All of this, people waiver again and again, but it seems that somehow someway, here we are celebrating and believing that same promise, though we have seen in recent history some of the worst destruction human beings have ever been capable of: genocide, world war, Holocaust, Nuclear Weapons, terrorism, a world in turmoil, beset on all sides with major existential questions about faith, and life, and whether these ancient promises are true. It’s not easy, and many churches, many Christians, have avoided such topics because they are scary. . . the questions come flying, how could God let that happen? How could a good God let that happen? Is God not powerful enough to do anything? Is God not willing? Does he not feel our pain? Does he not care? What kind of God does that? Maybe there is no God. So many have asked and answered these questions definitively for themselves already, and are living their lives accordingly. Some have not preferring to ignore the questions, preferring to not enter the desert, possibly for fear that their faith will not persevere to the other side. We went there. We’ve gone there, at least in our minds, and Easter still approaches. We haven’t latched onto an answer, necessarily, but we did not shy away from the question.
I was inspired to write this sermon because I was thinking about Margaret, and her situation, and her strength. I was really inspired to think and feel empathy for her. She is loving on all sides. I heard a radio show this week about heaven on earth, and how human beings on one hand desire it,or seem to, to be completely free from pain, from care, for concern, but on the other feel the most alive, the most human when we are farthest from that peaceful place. He talked about Odysseus in Homer’s epic. That the story opens, at least his part in it, with Odysseus, safe in an Edenic paradise on Earth, safe secure, immortal, given immortality by the Goddess Calypso, out of her love and care for him. She is beautiful. . . literally a goddess, and is waiting on him completely, giving him all his heart desires, fulfilling his every need, but yet he longs for home, because he cares. To be human he must take part in his identity, and the thing that identifies him as a human being is what identifies us all, it is that he is the Son of Laertes, The Husband of Penelope, and the Father of Telemachus. Our identity, and our humanness he said is in our connection, or relations to others. The host on the radio didn’t include this, but possibility also you could include, King of Ithaca. . .then you have who you are from all sides, and what you are called to do as well. . . .  a child, a parent, a spouse. . . those are three directions of love that a person may have in life. Of course other relations can define us as well, but Margaret’s situation filled me with those. . . as she as a daughter takes care of her mother who needs her completely, as a wife, supports and takes care of her husband, who broke his foot on a fall on the ice, and then now at once as a mother is supporting her son in his fight for cancer. That is surrounded on all sides, and that is love being poured out on all sides. She is loving hard on all of the sides of love.  I stopped at this point and wrote this poem, and when I was finished I wasn’t sure where to go next. So much was expressed, that I had to stop. I decided that I would decide where this would go in the moment. So I’ll read the poem, and then see. . .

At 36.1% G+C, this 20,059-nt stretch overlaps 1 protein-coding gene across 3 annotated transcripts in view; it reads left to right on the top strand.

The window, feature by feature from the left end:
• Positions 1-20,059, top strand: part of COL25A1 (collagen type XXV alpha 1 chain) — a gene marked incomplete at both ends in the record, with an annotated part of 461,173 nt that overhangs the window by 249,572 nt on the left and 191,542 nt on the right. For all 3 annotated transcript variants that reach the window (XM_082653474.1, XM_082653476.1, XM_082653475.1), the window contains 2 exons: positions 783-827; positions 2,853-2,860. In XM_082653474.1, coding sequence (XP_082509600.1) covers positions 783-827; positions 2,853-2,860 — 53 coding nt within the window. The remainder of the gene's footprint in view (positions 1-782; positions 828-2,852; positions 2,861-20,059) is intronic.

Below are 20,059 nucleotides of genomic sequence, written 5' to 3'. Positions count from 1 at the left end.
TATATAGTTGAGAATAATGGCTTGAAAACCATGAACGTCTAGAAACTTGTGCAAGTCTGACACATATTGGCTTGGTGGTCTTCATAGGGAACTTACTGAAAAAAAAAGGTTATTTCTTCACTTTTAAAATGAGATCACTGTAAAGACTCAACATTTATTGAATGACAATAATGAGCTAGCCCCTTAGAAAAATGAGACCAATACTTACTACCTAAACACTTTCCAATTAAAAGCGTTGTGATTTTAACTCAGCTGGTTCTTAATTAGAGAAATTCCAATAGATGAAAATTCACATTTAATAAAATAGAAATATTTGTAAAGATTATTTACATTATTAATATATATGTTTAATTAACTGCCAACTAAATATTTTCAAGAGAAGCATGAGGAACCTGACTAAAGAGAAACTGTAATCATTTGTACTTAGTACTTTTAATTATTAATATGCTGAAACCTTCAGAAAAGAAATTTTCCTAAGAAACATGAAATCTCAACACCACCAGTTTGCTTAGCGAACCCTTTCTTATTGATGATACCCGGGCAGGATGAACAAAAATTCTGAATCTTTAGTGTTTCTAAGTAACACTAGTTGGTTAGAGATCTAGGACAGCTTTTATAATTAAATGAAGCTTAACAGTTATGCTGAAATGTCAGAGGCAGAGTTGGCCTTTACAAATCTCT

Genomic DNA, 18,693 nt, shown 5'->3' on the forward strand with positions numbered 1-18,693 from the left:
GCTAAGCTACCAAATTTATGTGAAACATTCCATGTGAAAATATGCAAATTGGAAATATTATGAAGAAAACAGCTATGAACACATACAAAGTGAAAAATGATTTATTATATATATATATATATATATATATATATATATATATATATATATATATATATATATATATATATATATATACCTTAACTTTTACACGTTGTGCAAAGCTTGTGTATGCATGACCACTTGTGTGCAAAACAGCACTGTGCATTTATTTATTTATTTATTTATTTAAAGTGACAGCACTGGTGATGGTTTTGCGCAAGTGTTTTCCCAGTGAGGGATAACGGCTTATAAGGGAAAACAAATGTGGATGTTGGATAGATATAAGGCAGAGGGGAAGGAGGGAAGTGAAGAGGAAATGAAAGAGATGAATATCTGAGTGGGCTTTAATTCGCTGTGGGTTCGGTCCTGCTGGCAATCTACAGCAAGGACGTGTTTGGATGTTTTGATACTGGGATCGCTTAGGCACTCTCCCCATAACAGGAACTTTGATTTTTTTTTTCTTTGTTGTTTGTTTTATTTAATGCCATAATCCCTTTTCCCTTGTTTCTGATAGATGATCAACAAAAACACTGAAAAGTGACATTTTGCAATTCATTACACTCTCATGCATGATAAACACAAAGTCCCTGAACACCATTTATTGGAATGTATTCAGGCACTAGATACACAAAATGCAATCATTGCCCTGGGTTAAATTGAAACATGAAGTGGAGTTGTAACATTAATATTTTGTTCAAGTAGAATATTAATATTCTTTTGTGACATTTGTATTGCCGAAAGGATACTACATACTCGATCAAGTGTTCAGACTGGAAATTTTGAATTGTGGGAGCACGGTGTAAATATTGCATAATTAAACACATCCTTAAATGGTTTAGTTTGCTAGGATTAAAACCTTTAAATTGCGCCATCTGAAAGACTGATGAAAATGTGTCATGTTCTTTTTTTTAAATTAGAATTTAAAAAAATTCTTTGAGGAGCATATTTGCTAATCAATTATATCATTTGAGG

Have you ever been bleeding love on all sides,
Pouring out your heart in three directions at once,
Where all that makes you, you, needs all of you,
Completely, wholly, and there is no end in sight,
Where the immediacy of now is real, encompassing
Every corner of your body, flowing through every
Vein and leaking out, your fluid force of life, given,
Offered, none held back or hoarded, overflowing,
Breaking down walls and barriers, at once forever?
You should feel empty, but if you have, you get it:
There is nothing that could fill you so much. Perhaps,
This is living in the house of the Lord, a house
Where walls have long since come down, invisible,
But real, an embrace, where all that flowed out
Returns, as if it never left. There is no way to know
Such things, they must be experienced, felt, believed.
My prayer is not to deliver you from such things,
But to send you into their glorious center, so you
Can come to love like that and become fully human,
For this alone is the grace-filled image of God.
           

(taken from what I actually said on Sunday)
And here I am on the other side, and do not think that I have more to add to it still, but I do want us to take another look at the passage from Philippians because I think we will understand what Paul is saying a different way.
7 But whatever gain I had, I counted as loss for the sake of Christ.8 Indeed I count everything as loss because of the surpassing worth of knowing Christ Jesus my Lord. For his sake I have suffered the loss of all things, and count them as refuse, in order that I may gain Christ 9 and be found in him, not having a righteousness of my own, based on law, but that which is through faith in Christ, the righteousness from God that depends on faith; 10 that I may know him and the power of his resurrection, and may share his sufferings, becoming like him in his death, 11 that if possible I may attain the resurrection from the dead.
12 Not that I have already obtained this or am already perfect; but I press on to make it my own, because Christ Jesus has made me his own. 13 Brethren, I do not consider that I have made it my own; but one thing I do, forgetting what lies behind and straining forward to what lies ahead, 14 I press on toward the goal for the prize of the upward call of God in Christ Jesus.


Amen.